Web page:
"Let's be vigilant but not afraid." -- President Obama
Friends -- you must be friends to carry on reading this blog,
I'm keeping up what I can contribute since early this fall - when I began to do this: articles, YouTubes, book reviews, I find of interest which my reader might have missed and seem to be important.
We begin with what I read most about and of: the literary and the arts -- don't forget most of them are with us (Trump can get only fools and those bound by contract, fearful of losing their jobs to his inauguration):
There's a wonderful article in the TLS, December 9, 2016, pp 19-20, by Lucy Munro -- about a Shakespeare trilogy put on by Donmar company and theater in London: Julius Caesar, Henry IV (both parts) and Tempest with all women casts. The Cambridge Companion about Acrtress's last article begins with how in the last 20 years there is far more conventionality in the way women are treated in Shakespeare plays than there had been in the later 20th century. Harriet Walter wrote a book on her experience of acting Shakespeare over carer, including these three plays where she was Brutus, Henry IV, and then Prospero: Brutus and Other Heroines
Among the fascinating things Munro discusses is how the director chose a particular actress to play analogous parts in the three plays, Julius Caesar, Henry IV (both parts), The Tempest. The first two just about always done with almost all male casts (as they call for it). Here the same actress plays Falstaff and Caliban. One is Mark Antony, Hotspur and Ariel. Another the soothsayer from Julius Caesar, Poins from Henry IV (not a tiny role) and Douglas. A third, Caesar, Glendower (not a tiny role) and Stephano.The costumes, the setting, how it felt, how the audiences responded. As we know Glenda Jackson has been Lear this season -- but it has been not uncommon for Hamlet and Lear and Prospero to be parts given to women when women are given such parts. This season we had Glenda Jackson as Lear:
The breakthrough feat was done by Donmar company and theater in London. The plays open in a prison, and we first meet Hannah who is serving a life sentence after serving as a driver in a get-away car in a politically-motivated bank robbery in which three people died. The setting is institutional and we meet other prisoners. These are our actress who like Harriet emerge again in Shakespeare's plays. The Cambridge Companion about Acrtress's last article begins with how in the last 20 years there is far more conventionality in the way women are treated in Shakespeare plays than there had been in the later 20th century.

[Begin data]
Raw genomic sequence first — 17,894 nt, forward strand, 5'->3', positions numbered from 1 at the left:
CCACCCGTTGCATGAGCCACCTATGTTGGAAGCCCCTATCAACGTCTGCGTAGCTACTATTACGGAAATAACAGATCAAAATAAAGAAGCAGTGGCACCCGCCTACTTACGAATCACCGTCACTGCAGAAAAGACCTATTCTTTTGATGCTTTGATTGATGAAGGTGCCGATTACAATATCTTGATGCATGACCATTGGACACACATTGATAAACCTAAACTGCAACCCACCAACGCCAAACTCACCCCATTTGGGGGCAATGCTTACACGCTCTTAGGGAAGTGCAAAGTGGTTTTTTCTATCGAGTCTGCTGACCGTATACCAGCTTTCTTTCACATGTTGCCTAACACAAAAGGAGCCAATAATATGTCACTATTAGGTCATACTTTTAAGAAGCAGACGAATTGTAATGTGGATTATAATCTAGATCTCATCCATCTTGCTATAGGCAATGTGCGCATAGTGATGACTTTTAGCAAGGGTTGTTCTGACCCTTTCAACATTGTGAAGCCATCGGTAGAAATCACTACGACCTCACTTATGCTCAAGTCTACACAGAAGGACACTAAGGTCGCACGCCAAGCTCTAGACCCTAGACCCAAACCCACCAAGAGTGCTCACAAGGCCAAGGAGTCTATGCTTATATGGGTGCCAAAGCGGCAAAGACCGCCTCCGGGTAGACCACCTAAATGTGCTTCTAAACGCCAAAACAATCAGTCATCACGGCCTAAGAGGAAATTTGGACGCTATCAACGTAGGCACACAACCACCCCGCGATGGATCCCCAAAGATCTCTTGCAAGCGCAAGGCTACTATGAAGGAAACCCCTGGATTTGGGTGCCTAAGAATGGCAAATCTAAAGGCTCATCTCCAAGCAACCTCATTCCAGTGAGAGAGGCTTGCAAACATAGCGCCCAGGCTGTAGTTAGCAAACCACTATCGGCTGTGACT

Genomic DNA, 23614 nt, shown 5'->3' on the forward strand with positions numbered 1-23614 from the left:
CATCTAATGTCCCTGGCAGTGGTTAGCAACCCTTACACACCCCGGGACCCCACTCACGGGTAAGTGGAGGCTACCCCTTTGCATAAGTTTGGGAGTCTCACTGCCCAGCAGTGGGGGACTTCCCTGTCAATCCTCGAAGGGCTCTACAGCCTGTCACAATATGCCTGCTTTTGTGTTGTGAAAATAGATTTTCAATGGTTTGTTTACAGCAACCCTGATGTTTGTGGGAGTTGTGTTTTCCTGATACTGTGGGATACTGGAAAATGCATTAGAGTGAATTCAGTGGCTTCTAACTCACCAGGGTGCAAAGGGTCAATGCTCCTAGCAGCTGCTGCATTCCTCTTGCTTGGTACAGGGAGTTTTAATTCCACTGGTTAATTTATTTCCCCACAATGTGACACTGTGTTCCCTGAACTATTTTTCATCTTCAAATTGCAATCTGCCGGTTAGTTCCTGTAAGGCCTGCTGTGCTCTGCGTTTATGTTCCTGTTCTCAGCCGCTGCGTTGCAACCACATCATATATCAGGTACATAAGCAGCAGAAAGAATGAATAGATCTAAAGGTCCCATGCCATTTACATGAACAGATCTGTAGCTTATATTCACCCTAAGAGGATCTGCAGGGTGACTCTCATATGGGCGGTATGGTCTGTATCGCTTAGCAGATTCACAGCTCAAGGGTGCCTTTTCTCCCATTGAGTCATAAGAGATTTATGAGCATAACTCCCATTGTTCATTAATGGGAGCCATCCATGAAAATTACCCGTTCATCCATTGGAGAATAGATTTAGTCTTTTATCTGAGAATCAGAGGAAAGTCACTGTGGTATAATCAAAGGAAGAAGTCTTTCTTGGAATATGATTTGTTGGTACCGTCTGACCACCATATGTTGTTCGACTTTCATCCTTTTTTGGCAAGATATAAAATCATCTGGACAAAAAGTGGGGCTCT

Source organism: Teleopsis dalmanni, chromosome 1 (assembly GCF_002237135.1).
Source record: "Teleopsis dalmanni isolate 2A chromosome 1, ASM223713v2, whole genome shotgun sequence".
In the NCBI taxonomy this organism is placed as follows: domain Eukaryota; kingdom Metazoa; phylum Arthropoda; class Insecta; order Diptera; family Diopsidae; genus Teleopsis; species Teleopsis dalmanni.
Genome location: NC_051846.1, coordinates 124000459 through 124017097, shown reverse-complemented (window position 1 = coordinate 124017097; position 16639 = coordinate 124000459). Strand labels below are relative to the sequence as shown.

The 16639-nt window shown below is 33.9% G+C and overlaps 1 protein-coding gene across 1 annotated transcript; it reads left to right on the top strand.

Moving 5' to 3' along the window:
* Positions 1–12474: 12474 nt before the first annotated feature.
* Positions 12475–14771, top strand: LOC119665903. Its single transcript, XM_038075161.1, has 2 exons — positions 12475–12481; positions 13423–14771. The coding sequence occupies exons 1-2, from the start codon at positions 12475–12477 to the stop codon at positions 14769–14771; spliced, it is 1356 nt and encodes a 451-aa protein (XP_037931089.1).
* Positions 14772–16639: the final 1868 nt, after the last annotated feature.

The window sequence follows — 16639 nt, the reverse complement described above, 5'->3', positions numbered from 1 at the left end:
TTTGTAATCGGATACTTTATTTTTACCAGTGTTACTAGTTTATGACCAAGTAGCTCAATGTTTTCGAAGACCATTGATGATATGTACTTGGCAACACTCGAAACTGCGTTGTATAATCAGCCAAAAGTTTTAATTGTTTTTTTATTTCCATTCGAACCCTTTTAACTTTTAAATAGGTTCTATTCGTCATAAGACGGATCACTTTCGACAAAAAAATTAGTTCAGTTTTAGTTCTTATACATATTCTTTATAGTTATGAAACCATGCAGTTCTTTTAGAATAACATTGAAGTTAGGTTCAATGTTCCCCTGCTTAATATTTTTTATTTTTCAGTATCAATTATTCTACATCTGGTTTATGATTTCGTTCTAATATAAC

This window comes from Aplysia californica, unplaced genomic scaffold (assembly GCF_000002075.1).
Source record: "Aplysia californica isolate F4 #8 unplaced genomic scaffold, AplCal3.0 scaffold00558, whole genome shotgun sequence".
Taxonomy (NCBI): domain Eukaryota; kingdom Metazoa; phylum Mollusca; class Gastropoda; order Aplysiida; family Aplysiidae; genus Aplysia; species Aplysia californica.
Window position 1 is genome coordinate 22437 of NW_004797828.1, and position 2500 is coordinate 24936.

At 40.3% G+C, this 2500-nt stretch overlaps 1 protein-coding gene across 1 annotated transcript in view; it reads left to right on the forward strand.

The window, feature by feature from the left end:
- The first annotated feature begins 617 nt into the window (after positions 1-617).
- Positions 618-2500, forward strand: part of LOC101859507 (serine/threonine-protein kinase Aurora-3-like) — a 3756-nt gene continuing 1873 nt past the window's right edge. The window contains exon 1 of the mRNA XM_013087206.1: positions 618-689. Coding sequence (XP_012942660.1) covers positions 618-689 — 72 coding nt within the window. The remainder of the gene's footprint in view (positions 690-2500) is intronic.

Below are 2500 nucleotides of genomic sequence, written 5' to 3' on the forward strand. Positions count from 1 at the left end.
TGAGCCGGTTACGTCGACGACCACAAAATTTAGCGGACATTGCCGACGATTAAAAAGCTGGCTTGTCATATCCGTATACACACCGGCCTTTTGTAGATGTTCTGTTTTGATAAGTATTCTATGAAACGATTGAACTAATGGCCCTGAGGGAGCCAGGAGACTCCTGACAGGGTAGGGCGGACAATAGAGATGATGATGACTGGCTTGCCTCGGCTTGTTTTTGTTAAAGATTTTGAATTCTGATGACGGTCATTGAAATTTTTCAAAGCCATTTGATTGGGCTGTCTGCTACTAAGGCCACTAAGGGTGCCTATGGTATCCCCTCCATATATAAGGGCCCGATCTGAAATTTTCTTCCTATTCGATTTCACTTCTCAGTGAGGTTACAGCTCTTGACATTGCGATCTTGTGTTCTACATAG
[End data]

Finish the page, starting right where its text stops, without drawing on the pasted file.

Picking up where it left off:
Among the women in the forefront have been Judi Dench, Peggy Ashcroft (on the stage), Helen Mirren, Emma Thompson, and Harriet Walter, in the younger generation in the US Rachel Weisz. The small photo/still (promotional shot) I've used for over 16 years now for this blog is Harriet Walter enacting Harret Vane (from Dorothy Sayers); my pseudonym Miss Sylvia Drake from Gaudy Night (Why Sylvia?).
Last, are these tweets important: yes, he's not just any troll or pest: a third article I want to share, originally in the Washington Post, now in the St Louis Dispatch by Philip Rucker and Danielle Paquette: on these tweets as having Seismic Power, and not just Uncertain or feeble fact (that's courtesy) but being harmful lies.
Among the person's malevolent tweets this week was one aimed the Duchess of Cambridge, wife to Prince William (the UK). In unusually neutral language, the person urged photographers to go photograph "Kate" who he had learned was set to have a vacation where she might be seen on a beach presumably (he clearly hoped) naked on the ground "who" wouldn't" take that photo "and make lots of money." Appealing to the worst motives. Then "Go for it!" In other words, harass and hound and humiliate her if you can -- the way Princess Diana was before her.
Why do this? because of his ceaseless vindictive spite: he was ignored when he came to the UK last time. Unlike the unfortunate corporations (yes, unfortunate here), the palace can do what is the right thing to do with malicious trolls. It ignored him. The next day after some of his tweets about companies who displease him, they find their shareholders selling their stock, their price goes, people phone in panic lest what he lied about them is true. When he torments some stars, they cannot resist the reply button feeding his delight more. I'm told the man who owns Twitter was asked by Financial News to unsubscribe him. One wishes a pail of vomit would be gathered and someone poured over him (a version of this was tried by the chaffeur in Downton Abbey, but alas the tureen with the yukky thick viscous liquid was caught by the shill butler before it could be overturned on the sneering smug smirking rich man's head), a photograph taken and it go viral on the net.
I couldn't find a still from the episode: it went too quickly. Here he is as Irish chauffeur
Also this is going as low as he, but it would be an outward image of the inner man.
Until then someone takes up my suggestion, we have this week had the noble deeply troubled voice of a brave Meryl Streep brings us back to decent humanity -- not long after of course (small hours of the morning is his favorite time) he tweeted viciously at her, denying he had mocked the disabled reporter (happily it's on video as well as all the laughter in that rally).
Last but by no means least, I find this heart-breaking; my eyes tear up: Alfred Woodfox after a lifetime in solitary confinement finally walks free